If you don’t want to splash out on a book, like to have the most up to date information and want something to carry around in a bag then magazines are for you. As with all other sources of information you can find magazines which are as specific or general as you like and an added bonus is that they usually come with free gifts, recommmendations on what and what not to buy and advice from real people not just medical proffessionals.
If you hear people talk about pregnancy calenders they are usually talking about one of two things. One is a calender used for charting your ovulation to determine the best time to make a baby. The other is a calender of your pregnancy. You can either make your own or buy one. If you just want to keep notes for yourself then any calender or diary will do but if you want to have a record for your child in later life and like to keep informed and bond with your baby throughout the pregnancy then buy one of the many great pregnancy calenders that let you write day by day notes and also gives 4 weekly updates on what is happening to your body and your baby.
Diabetes in pregnancy is called gestational diabetes. This is when the mother has an extradinarly high level of sugar in her blood. It will usually dissapear stright after the birth. Diabetes develops when the body can’t produce enough insulin, a hormone made by the pancreas wihch regulates the amount of sugar available in the blood. If sugar is found in your urine at one of your regular check-ups you will be checked for diabetes with a glucose tolerance test. You will have blood taken, drink a high glucose drink, wait an hour or so then have another blood test to see how your system has handled the glucose. The main risk to your baby is that it will gain too much weight. The treatment will usually just be a controlled diet.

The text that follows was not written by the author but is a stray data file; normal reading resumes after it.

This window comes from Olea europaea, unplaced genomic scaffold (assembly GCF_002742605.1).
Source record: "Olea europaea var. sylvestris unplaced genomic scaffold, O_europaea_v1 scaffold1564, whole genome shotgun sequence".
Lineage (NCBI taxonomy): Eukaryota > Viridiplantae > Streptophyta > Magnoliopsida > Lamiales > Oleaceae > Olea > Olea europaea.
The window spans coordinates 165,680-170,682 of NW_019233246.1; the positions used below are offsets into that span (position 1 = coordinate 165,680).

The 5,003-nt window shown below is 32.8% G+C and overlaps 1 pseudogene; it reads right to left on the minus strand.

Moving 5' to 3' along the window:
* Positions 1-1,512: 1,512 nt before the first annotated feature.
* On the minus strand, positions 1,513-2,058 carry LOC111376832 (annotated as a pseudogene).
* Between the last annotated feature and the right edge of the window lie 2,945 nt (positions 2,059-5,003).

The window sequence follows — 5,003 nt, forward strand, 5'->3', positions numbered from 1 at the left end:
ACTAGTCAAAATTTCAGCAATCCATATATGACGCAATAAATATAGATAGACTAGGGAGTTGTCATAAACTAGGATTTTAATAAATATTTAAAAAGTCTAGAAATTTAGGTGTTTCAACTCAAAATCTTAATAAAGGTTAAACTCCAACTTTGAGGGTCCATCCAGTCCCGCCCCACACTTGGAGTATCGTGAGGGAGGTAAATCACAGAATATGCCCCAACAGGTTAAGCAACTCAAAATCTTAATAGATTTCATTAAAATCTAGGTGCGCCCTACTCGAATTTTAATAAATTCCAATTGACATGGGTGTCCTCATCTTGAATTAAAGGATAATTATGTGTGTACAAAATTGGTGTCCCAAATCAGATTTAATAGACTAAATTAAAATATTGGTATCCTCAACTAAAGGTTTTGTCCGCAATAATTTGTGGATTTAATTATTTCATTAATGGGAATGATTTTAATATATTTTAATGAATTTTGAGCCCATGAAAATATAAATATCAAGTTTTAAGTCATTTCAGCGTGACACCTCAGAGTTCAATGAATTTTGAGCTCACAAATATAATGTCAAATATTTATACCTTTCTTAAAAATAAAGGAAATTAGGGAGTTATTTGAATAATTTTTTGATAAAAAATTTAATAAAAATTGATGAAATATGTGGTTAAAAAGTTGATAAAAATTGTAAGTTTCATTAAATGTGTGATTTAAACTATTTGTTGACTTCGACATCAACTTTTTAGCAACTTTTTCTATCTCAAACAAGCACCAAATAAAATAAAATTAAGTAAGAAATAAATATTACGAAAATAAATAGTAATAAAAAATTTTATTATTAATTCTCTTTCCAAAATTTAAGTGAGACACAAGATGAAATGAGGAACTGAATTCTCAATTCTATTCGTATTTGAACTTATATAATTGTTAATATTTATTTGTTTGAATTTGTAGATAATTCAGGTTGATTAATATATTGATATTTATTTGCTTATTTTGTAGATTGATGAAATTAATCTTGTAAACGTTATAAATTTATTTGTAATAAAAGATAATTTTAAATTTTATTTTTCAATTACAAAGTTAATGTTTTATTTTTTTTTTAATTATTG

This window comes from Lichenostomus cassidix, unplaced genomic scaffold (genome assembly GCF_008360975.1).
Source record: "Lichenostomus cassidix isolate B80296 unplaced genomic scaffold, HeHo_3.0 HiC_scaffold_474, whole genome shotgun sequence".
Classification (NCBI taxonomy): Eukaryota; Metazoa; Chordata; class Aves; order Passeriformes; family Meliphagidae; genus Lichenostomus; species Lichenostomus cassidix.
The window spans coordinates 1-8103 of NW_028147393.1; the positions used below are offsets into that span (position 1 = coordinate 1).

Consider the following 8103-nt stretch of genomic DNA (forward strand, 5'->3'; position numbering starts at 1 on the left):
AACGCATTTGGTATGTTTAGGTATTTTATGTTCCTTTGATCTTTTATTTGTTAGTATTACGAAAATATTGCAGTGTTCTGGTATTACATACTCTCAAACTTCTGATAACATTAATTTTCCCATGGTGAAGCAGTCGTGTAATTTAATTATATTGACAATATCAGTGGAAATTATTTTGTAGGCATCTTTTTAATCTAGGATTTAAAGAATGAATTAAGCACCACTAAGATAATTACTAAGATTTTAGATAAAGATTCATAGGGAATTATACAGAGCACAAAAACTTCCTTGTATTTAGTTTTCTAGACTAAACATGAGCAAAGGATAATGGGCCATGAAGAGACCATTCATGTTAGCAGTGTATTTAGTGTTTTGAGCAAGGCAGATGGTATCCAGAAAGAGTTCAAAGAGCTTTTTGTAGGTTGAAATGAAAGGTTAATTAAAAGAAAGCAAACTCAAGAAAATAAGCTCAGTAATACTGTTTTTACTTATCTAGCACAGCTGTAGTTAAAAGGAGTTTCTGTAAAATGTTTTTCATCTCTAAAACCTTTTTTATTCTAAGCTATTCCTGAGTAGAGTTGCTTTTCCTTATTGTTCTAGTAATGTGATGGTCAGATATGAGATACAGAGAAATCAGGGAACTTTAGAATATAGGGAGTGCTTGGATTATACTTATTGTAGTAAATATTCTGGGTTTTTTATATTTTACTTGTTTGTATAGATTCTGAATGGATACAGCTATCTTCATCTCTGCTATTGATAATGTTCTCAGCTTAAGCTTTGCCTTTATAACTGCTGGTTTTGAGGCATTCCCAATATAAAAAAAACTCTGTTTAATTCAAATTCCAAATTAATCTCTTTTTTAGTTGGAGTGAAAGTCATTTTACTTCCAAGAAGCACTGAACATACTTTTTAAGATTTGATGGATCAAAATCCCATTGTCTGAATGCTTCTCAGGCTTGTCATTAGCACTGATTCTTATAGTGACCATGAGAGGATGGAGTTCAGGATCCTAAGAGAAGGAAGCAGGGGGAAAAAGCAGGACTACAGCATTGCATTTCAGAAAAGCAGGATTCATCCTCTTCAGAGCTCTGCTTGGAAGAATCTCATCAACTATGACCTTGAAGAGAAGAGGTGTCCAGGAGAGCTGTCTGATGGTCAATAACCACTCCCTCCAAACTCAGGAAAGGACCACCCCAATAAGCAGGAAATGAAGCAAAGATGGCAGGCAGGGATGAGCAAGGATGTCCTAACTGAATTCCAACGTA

The incidences of multiple births are rising due to IVF treatment. Another determining factor is having twins in your family (usually on the mother’s side) and the age of the mother, over 30 will mean a greater chance of twins. so when will you know? If you are in one of these catagories and have had more severe pregnancy symptoms than are normal then you may well be carrying twins. Your first chance to find out is at your first ultrasound or earlier if your midwife thinks that you are measuring too big for your weeks. You should expect more regular antenatal problems and ultrasounds, sometimes more severe symptoms and weight gain, a slightly earlier birth than your due date (though not always) and of course double the joy.
Guaranteed to be a sore point between couples. You will both have names you love and hate and they will rarely be one you agree on. Some starting points then could be to list the ones you love then see if there are any you can agree on. Each let the other strike off any they hate. To avoid more stress than necessary never ask the opinion of anyone outside of your relationship as you will be bound to get a negative response off about half of them because they hated someone at school with that name. Some starting points could be names: from countries close to your heart, from favourite books or films, of relatives, flower names e.g. Rose, character names e.g. Patience, names of inspiring Saints or even completely made up names. Prepare for disagreements.